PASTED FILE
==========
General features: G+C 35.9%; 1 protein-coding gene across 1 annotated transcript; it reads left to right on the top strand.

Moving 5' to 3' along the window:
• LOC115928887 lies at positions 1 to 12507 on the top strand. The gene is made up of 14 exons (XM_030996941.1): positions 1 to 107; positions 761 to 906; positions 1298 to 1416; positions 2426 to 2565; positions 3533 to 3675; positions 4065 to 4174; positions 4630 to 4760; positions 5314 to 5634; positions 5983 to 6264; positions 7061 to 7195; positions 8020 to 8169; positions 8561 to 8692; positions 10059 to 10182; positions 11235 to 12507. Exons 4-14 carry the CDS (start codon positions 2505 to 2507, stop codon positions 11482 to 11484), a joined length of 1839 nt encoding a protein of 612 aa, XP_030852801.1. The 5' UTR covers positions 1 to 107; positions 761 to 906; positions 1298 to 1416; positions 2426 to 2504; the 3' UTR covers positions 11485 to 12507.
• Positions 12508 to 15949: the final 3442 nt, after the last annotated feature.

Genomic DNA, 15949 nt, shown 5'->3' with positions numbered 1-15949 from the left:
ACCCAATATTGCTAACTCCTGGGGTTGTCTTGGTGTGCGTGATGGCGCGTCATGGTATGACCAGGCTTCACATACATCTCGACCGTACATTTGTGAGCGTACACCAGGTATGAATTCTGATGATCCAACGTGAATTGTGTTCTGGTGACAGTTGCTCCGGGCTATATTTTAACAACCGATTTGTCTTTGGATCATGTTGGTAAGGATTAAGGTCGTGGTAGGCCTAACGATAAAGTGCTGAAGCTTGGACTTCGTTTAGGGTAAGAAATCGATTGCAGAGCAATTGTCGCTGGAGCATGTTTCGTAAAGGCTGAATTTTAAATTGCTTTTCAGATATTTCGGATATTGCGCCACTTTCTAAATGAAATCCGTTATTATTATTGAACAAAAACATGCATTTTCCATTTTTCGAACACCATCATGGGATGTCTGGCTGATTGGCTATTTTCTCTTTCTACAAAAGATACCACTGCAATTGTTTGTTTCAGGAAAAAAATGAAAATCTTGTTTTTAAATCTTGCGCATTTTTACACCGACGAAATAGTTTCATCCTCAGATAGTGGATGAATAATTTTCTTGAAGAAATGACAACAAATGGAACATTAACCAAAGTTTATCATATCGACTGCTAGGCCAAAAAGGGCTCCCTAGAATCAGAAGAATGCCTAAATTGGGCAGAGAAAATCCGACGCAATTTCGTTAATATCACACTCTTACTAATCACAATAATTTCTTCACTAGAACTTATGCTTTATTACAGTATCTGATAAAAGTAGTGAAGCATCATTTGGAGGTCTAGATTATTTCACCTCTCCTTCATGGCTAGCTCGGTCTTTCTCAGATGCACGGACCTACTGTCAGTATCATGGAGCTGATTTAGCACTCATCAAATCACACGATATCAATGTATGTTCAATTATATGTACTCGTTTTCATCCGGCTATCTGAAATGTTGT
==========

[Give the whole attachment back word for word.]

General features: G+C 35.9%; 1 protein-coding gene across 1 annotated transcript; it reads left to right on the top strand.

Moving 5' to 3' along the window:
• LOC115928887 lies at positions 1 to 12507 on the top strand. The gene is made up of 14 exons (XM_030996941.1): positions 1 to 107; positions 761 to 906; positions 1298 to 1416; positions 2426 to 2565; positions 3533 to 3675; positions 4065 to 4174; positions 4630 to 4760; positions 5314 to 5634; positions 5983 to 6264; positions 7061 to 7195; positions 8020 to 8169; positions 8561 to 8692; positions 10059 to 10182; positions 11235 to 12507. Exons 4-14 carry the CDS (start codon positions 2505 to 2507, stop codon positions 11482 to 11484), a joined length of 1839 nt encoding a protein of 612 aa, XP_030852801.1. The 5' UTR covers positions 1 to 107; positions 761 to 906; positions 1298 to 1416; positions 2426 to 2504; the 3' UTR covers positions 11485 to 12507.
• Positions 12508 to 15949: the final 3442 nt, after the last annotated feature.

Genomic DNA, 15949 nt, shown 5'->3' with positions numbered 1-15949 from the left:
ACCCAATATTGCTAACTCCTGGGGTTGTCTTGGTGTGCGTGATGGCGCGTCATGGTATGACCAGGCTTCACATACATCTCGACCGTACATTTGTGAGCGTACACCAGGTATGAATTCTGATGATCCAACGTGAATTGTGTTCTGGTGACAGTTGCTCCGGGCTATATTTTAACAACCGATTTGTCTTTGGATCATGTTGGTAAGGATTAAGGTCGTGGTAGGCCTAACGATAAAGTGCTGAAGCTTGGACTTCGTTTAGGGTAAGAAATCGATTGCAGAGCAATTGTCGCTGGAGCATGTTTCGTAAAGGCTGAATTTTAAATTGCTTTTCAGATATTTCGGATATTGCGCCACTTTCTAAATGAAATCCGTTATTATTATTGAACAAAAACATGCATTTTCCATTTTTCGAACACCATCATGGGATGTCTGGCTGATTGGCTATTTTCTCTTTCTACAAAAGATACCACTGCAATTGTTTGTTTCAGGAAAAAAATGAAAATCTTGTTTTTAAATCTTGCGCATTTTTACACCGACGAAATAGTTTCATCCTCAGATAGTGGATGAATAATTTTCTTGAAGAAATGACAACAAATGGAACATTAACCAAAGTTTATCATATCGACTGCTAGGCCAAAAAGGGCTCCCTAGAATCAGAAGAATGCCTAAATTGGGCAGAGAAAATCCGACGCAATTTCGTTAATATCACACTCTTACTAATCACAATAATTTCTTCACTAGAACTTATGCTTTATTACAGTATCTGATAAAAGTAGTGAAGCATCATTTGGAGGTCTAGATTATTTCACCTCTCCTTCATGGCTAGCTCGGTCTTTCTCAGATGCACGGACCTACTGTCAGTATCATGGAGCTGATTTAGCACTCATCAAATCACACGATATCAATGTATGTTCAATTATATGTACTCGTTTTCATCCGGCTATCTGAAATGTTGT